“Maneuverists” BOYD: The Fighter Pilot Who Changed the Art of War (Robert Coram)

“The stuff has got to be implicit. If it is explicit, you can’t do

“The stuff has got to be implicit. If it is explicit, you can’t do it fast enough. ” BOYD: The Fighter Pilot Who Changed the Art of War (Robert Coram)

Eglin Flag: “ 100% AGAINST ZERO DEFECTS” “General, if you’re not having accidents, your

Eglin Flag: “ 100% AGAINST ZERO DEFECTS” “General, if you’re not having accidents, your training program is not what it should be. … You need to kill some pilots. ” —John Boyd

“To Be somebody or John Boyd: to Do something” BOYD: The Fighter Pilot Who

“To Be somebody or John Boyd: to Do something” BOYD: The Fighter Pilot Who Changed

“If your boss demands loyalty, give him integrity. But if he demands integrity, give

“If your boss demands loyalty, give him integrity. But if he demands integrity, give him loyalty. ” —John Boyd BOYD: The Fighter Pilot Who Changed the Art of War (Robert Coram)

BOSSIDY

BOSSIDY

“I saw that leaders placed too much emphasis on what some call high-level strategy,

“I saw that leaders placed too much emphasis on what some call high-level strategy, on intellectualizing and philosophizing, and not enough on implementation. People would agree on a project or initiative, and then nothing would come of it. ” —Larry Bossidy & Ram Charan/ Execution: The Discipline of Getting Things Done

“Execution is a systematic process of rigorously discussing hows and whats, tenaciously following through,

“Execution is a systematic process of rigorously discussing hows and whats, tenaciously following through, and ensuring accountability. ” —Larry Bossidy & Ram Charan/ Execution: The Discipline of Getting Things Done

“Execution is the job of the business leader. ” —Larry Bossidy & Ram Charan/

“Execution is the job of the business leader. ” —Larry Bossidy & Ram Charan/ Execution: The Discipline of Getting Things Done

(“Leaders ‘do’ people. Period. ” ) —TP

(“Leaders ‘do’ people. Period. ” ) —TP

The Leader’s Seven Essential Behaviors *Know your people and your business *Insist on realism

The Leader’s Seven Essential Behaviors *Know your people and your business *Insist on realism *Set clear goals and priorities *Follow through *Reward the doers *Expand people’s capabilities *Know yourself Source: Larry Bossidy & Ram Charan/ Execution: The Discipline of Getting Things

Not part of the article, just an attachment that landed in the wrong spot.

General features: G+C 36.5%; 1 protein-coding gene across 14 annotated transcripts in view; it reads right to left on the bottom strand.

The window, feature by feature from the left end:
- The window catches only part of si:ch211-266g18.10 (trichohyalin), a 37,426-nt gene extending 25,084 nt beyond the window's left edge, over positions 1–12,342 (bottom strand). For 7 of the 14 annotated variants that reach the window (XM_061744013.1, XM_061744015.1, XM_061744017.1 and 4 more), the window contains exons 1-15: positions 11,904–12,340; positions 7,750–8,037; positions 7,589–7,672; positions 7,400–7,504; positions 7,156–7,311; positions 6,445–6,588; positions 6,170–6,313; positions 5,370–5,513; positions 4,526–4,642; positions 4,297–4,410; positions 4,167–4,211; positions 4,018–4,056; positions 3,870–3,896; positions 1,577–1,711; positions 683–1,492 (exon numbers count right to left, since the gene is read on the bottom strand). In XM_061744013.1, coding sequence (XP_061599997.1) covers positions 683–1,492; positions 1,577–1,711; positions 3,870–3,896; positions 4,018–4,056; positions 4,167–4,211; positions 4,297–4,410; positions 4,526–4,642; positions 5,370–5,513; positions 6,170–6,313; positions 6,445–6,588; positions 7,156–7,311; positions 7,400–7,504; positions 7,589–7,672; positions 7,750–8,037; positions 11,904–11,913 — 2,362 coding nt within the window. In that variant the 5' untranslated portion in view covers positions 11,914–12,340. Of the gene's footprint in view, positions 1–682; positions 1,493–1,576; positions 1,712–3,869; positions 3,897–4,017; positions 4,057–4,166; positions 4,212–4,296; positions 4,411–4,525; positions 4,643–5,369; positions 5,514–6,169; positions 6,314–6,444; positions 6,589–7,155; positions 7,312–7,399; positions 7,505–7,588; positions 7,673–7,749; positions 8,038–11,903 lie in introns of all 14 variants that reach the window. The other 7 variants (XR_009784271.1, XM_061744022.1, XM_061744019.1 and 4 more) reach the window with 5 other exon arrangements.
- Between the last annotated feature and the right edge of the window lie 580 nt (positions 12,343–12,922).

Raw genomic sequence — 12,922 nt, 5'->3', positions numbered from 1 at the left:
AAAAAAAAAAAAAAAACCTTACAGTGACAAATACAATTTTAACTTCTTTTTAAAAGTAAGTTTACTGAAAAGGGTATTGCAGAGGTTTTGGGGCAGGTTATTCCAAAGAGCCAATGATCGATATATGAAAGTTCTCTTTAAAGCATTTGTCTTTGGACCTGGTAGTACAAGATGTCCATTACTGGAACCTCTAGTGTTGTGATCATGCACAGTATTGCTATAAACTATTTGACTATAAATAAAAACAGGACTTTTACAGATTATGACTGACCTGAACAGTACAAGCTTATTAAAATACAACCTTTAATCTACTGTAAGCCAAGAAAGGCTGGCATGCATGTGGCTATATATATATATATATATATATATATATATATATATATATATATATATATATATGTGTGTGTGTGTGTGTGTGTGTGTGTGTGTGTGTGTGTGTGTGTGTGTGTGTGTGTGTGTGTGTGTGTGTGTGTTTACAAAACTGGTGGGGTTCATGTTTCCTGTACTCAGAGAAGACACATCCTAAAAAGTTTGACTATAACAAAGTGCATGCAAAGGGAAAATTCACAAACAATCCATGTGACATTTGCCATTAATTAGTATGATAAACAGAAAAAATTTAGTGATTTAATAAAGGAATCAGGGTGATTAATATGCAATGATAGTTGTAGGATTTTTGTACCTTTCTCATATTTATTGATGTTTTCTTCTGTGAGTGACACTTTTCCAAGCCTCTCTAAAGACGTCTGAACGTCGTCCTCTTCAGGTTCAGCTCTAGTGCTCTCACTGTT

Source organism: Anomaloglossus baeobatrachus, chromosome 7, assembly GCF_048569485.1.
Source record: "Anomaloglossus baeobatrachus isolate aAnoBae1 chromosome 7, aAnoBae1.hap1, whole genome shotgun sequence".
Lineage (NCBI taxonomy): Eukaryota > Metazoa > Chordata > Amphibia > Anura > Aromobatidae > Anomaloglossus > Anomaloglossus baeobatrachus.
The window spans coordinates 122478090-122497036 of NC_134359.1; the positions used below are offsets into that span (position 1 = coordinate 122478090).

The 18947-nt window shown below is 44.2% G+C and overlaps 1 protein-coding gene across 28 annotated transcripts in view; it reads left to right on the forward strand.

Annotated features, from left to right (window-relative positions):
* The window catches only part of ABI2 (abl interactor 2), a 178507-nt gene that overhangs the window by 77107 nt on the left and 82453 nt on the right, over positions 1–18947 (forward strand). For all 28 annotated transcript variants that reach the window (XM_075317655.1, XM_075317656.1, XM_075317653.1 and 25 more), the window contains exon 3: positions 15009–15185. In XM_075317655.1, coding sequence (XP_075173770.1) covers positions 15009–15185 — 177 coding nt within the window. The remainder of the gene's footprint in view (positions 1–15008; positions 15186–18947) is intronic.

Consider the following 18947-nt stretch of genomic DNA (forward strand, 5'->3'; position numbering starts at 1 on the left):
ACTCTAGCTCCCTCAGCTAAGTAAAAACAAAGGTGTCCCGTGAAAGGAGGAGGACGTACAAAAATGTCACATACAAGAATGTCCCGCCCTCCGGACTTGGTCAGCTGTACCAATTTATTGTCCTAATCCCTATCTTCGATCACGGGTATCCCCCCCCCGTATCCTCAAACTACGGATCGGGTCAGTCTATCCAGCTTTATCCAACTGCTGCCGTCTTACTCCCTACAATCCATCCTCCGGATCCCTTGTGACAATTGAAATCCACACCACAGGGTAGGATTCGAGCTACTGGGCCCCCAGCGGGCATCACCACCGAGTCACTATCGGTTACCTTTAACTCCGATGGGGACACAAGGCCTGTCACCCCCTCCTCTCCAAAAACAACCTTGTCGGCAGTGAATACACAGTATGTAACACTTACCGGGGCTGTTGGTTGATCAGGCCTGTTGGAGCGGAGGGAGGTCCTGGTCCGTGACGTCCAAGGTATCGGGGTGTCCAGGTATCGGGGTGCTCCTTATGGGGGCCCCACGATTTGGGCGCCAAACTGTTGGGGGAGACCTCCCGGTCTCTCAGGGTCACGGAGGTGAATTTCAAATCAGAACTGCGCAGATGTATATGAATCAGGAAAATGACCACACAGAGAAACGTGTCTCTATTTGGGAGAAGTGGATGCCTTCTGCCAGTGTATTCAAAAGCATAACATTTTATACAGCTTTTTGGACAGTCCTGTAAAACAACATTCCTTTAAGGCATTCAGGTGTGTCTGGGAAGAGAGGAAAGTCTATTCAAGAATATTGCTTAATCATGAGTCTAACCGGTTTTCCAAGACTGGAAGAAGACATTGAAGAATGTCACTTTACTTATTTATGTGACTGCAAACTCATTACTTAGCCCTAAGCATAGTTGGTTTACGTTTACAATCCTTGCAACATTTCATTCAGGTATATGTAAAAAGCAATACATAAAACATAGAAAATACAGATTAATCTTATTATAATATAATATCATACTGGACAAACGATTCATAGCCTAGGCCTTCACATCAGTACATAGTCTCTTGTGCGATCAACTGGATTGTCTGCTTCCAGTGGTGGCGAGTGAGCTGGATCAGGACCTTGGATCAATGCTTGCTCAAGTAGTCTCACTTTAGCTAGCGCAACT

Action 8/VPMR+/Peters on Bossid *Knowledge/External Focus (Competitors/Customers) *Realism/Truth-telling *Vision *Projects (Must add up to

Action 8/VPMR+/Peters on Bossid *Knowledge/External Focus (Competitors/Customers) *Realism/Truth-telling *Vision *Projects (Must add up to Vision) *Milestones *Commitment/Energy *Rapid Review *Consequences (+/-)

“Realism is the heart of execution. ” —Larry Bossidy & Ram Charan/Execution: The Discipline

“Realism is the heart of execution. ” —Larry Bossidy & Ram Charan/Execution: The Discipline of Getting Things Done

"A business unit strategy should be less than fifty pages long and should be

"A business unit strategy should be less than fifty pages long and should be easy to understand. Its essence should be describable in one page. . . If you can't describe your strategy in twenty minutes, simply and in plain language, you haven't got a plan. ” —Larry Bossidy

“robust dialogue” —Larry Bossidy & Ram Charan/ Execution: The Discipline of Getting Things Done

“robust dialogue” —Larry Bossidy & Ram Charan/ Execution: The Discipline of Getting Things Done

Relentless!* *Churchill, Grant, Patton, Welch, Bossidy, Nardelli (GE execs), UPS, Fed. Ex, Microsoft/Gates-Ballmer, Eisner,

Relentless!* *Churchill, Grant, Patton, Welch, Bossidy, Nardelli (GE execs), UPS, Fed. Ex, Microsoft/Gates-Ballmer, Eisner, Weill, e. Bay, Nixon-Kissinger, Gerstner, Rice, Jordan, Armstrong

“This [adolescent] incident [of getting from point A to point B] is notable not

“This [adolescent] incident [of getting from point A to point B] is notable not only because it underlines Grant’s fearless horsemanship and his determination, but also it is the first known example of a very important peculiarity of his character: Grant had an extreme, almost phobic dislike of turning back and retracing his steps. If he set out for somewhere, he would get there somehow, whatever the difficulties that lay in his way. This idiosyncrasy would turn out to be one the factors that made him such a formidable general. Grant would always, always press on— turning back was not an option for him. ” — Michael Korda, Ulysses Grant